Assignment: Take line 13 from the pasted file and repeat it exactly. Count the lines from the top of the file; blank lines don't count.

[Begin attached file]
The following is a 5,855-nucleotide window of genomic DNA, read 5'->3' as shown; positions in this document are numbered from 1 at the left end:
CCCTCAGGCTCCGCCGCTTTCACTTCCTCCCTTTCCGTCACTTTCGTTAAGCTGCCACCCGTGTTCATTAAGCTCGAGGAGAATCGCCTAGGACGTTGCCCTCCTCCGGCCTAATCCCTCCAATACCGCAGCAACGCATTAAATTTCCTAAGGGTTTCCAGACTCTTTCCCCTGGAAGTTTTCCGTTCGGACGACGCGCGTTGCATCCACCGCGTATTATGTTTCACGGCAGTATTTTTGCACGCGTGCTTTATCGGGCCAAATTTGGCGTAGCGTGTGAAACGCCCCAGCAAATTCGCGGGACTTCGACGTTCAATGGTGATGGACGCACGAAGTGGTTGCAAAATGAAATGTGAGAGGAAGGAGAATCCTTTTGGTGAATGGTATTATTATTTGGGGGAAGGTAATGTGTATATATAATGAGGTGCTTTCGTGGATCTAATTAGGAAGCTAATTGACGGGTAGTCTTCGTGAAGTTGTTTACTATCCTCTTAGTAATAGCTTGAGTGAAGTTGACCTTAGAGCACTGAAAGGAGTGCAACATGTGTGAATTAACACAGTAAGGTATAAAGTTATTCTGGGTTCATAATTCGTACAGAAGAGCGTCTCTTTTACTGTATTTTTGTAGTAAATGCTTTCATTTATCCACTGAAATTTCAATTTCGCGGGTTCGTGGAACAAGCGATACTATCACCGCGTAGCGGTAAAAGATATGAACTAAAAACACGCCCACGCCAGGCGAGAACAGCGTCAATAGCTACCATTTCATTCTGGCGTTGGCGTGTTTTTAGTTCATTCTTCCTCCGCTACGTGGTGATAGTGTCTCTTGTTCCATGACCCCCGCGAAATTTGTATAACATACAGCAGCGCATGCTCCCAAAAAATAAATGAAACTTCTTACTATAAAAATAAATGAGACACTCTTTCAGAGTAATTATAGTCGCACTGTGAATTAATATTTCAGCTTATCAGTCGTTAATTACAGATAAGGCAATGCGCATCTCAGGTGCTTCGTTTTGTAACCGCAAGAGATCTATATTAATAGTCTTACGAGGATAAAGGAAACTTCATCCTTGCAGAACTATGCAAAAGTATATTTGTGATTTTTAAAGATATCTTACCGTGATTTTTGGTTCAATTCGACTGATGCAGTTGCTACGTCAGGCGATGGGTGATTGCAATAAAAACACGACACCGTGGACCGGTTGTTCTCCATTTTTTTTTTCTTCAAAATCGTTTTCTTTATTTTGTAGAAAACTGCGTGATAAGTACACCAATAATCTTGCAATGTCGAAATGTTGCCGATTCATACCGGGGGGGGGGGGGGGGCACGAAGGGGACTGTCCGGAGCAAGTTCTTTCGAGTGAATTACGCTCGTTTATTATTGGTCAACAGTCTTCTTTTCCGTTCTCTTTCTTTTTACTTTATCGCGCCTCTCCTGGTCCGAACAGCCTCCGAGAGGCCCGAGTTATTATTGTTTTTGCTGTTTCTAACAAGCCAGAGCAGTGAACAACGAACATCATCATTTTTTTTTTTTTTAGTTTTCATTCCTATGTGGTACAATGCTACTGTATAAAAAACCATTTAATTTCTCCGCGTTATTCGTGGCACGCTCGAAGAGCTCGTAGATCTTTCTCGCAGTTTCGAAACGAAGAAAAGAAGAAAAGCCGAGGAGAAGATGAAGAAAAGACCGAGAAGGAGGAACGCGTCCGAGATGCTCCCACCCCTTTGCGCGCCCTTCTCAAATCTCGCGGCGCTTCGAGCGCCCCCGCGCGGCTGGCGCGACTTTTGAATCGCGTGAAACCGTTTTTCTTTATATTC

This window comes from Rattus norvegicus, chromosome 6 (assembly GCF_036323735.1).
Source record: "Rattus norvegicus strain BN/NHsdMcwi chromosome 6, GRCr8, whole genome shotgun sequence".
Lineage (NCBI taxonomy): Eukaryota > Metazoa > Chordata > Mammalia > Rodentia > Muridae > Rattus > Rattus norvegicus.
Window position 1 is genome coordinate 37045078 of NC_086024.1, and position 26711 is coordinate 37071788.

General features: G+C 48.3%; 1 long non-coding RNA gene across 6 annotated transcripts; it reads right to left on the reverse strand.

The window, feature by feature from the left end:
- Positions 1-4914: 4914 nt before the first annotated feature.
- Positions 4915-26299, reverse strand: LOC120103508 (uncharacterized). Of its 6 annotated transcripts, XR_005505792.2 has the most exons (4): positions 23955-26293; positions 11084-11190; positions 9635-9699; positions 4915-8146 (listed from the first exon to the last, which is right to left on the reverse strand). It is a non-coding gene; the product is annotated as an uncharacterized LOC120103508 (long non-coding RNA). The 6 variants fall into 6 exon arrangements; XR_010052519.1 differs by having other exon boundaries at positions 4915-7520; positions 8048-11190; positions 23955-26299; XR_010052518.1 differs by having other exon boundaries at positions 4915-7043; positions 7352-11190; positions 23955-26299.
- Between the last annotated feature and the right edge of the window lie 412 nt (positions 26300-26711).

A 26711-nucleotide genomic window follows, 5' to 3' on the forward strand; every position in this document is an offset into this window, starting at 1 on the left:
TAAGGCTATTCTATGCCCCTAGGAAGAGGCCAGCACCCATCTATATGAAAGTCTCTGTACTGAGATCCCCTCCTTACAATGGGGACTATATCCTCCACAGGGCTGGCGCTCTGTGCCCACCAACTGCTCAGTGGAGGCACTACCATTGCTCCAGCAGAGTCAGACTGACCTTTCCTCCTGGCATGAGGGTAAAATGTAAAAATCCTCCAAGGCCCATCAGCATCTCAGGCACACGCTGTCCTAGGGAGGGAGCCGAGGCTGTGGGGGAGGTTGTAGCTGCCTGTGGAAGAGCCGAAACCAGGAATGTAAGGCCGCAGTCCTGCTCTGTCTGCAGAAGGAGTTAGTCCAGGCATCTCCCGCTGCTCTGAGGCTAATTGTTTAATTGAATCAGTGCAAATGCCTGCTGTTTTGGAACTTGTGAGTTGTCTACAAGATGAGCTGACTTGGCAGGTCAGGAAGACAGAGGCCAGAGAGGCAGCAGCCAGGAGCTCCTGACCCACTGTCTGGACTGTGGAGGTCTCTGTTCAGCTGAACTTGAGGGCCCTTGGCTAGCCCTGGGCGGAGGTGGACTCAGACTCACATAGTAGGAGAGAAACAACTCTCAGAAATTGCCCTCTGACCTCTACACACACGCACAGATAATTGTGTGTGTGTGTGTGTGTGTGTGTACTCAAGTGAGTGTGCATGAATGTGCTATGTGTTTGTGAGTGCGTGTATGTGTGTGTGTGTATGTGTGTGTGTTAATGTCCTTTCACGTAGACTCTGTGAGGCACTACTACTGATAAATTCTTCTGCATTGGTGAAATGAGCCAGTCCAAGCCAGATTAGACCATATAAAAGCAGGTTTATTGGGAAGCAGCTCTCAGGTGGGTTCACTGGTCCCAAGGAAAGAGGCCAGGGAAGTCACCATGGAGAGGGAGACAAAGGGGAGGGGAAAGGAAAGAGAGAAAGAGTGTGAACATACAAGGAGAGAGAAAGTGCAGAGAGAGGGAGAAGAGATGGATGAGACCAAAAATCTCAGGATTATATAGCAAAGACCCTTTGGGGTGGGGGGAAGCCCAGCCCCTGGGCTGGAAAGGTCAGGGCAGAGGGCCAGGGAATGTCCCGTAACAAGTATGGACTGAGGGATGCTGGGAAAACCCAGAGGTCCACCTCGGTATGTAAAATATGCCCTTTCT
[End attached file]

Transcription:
TAAGGCTATTCTATGCCCCTAGGAAGAGGCCAGCACCCATCTATATGAAAGTCTCTGTACTGAGATCCCCTCCTTACAATGGGGACTATATCCTCCACAGGGCTGGCGCTCTGTGCCCACCAACTGCTCAGTGGAGGCACTACCATTGCTCCAGCAGAGTCAGACTGACCTTTCCTCCTGGCATGAGGGTAAAATGTAAAAATCCTCCAAGGCCCATCAGCATCTCAGGCACACGCTGTCCTAGGGAGGGAGCCGAGGCTGTGGGGGAGGTTGTAGCTGCCTGTGGAAGAGCCGAAACCAGGAATGTAAGGCCGCAGTCCTGCTCTGTCTGCAGAAGGAGTTAGTCCAGGCATCTCCCGCTGCTCTGAGGCTAATTGTTTAATTGAATCAGTGCAAATGCCTGCTGTTTTGGAACTTGTGAGTTGTCTACAAGATGAGCTGACTTGGCAGGTCAGGAAGACAGAGGCCAGAGAGGCAGCAGCCAGGAGCTCCTGACCCACTGTCTGGACTGTGGAGGTCTCTGTTCAGCTGAACTTGAGGGCCCTTGGCTAGCCCTGGGCGGAGGTGGACTCAGACTCACATAGTAGGAGAGAAACAACTCTCAGAAATTGCCCTCTGACCTCTACACACACGCACAGATAATTGTGTGTGTGTGTGTGTGTGTGTGTACTCAAGTGAGTGTGCATGAATGTGCTATGTGTTTGTGAGTGCGTGTATGTGTGTGTGTGTATGTGTGTGTGTTAATGTCCTTTCACGTAGACTCTGTGAGGCACTACTACTGATAAATTCTTCTGCATTGGTGAAATGAGCCAGTCCAAGCCAGATTAGACCATATAAAAGCAGGTTTATTGGGAAGCAGCTCTCAGGTGGGTTCACTGGTCCCAAGGAAAGAGGCCAGGGAAGTCACCATGGAGAGGGAGACAAAGGGGAGGGGAAAGGAAAGAGAGAAAGAGTGTGAACATACAAGGAGAGAGAAAGTGCAGAGAGAGGGAGAAGAGATGGATGAGACCAAAAATCTCAGGATTATATAGCAAAGACCCTTTGGGGTGGGGGGAAGCCCAGCCCCTGGGCTGGAAAGGTCAGGGCAGAGGGCCAGGGAATGTCCCGTAACAAGTATGGACTGAGGGATGCTGGGAAAACCCAGAGGTCCACCTCGGTATGTAAAATATGCCCTTTCT